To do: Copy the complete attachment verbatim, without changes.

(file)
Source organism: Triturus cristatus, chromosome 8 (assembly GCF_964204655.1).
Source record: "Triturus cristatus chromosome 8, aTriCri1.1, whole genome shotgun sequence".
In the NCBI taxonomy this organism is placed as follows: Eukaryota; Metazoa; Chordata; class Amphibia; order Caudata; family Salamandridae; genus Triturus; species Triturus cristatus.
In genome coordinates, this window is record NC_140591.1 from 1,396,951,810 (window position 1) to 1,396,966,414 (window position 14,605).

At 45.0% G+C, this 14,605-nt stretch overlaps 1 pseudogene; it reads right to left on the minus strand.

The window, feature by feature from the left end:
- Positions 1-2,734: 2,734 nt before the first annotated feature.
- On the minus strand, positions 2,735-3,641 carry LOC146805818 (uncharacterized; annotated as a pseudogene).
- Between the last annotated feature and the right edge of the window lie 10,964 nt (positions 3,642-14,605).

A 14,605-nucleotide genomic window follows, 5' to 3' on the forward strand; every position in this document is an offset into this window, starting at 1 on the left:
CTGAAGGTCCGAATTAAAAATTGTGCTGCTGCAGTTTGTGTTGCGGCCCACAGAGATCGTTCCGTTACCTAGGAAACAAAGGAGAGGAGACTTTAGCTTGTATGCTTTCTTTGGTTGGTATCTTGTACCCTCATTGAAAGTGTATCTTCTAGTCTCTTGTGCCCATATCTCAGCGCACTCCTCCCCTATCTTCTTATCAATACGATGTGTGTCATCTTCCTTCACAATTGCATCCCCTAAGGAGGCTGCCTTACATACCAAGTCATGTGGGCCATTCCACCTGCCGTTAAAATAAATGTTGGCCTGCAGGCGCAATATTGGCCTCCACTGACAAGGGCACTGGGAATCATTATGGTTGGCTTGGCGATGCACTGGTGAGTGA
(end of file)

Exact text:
Source organism: Triturus cristatus, chromosome 8 (assembly GCF_964204655.1).
Source record: "Triturus cristatus chromosome 8, aTriCri1.1, whole genome shotgun sequence".
In the NCBI taxonomy this organism is placed as follows: Eukaryota; Metazoa; Chordata; class Amphibia; order Caudata; family Salamandridae; genus Triturus; species Triturus cristatus.
In genome coordinates, this window is record NC_140591.1 from 1,396,951,810 (window position 1) to 1,396,966,414 (window position 14,605).

At 45.0% G+C, this 14,605-nt stretch overlaps 1 pseudogene; it reads right to left on the minus strand.

The window, feature by feature from the left end:
- Positions 1-2,734: 2,734 nt before the first annotated feature.
- On the minus strand, positions 2,735-3,641 carry LOC146805818 (uncharacterized; annotated as a pseudogene).
- Between the last annotated feature and the right edge of the window lie 10,964 nt (positions 3,642-14,605).

A 14,605-nucleotide genomic window follows, 5' to 3' on the forward strand; every position in this document is an offset into this window, starting at 1 on the left:
CTGAAGGTCCGAATTAAAAATTGTGCTGCTGCAGTTTGTGTTGCGGCCCACAGAGATCGTTCCGTTACCTAGGAAACAAAGGAGAGGAGACTTTAGCTTGTATGCTTTCTTTGGTTGGTATCTTGTACCCTCATTGAAAGTGTATCTTCTAGTCTCTTGTGCCCATATCTCAGCGCACTCCTCCCCTATCTTCTTATCAATACGATGTGTGTCATCTTCCTTCACAATTGCATCCCCTAAGGAGGCTGCCTTACATACCAAGTCATGTGGGCCATTCCACCTGCCGTTAAAATAAATGTTGGCCTGCAGGCGCAATATTGGCCTCCACTGACAAGGGCACTGGGAATCATTATGGTTGGCTTGGCGATGCACTGGTGAGTGA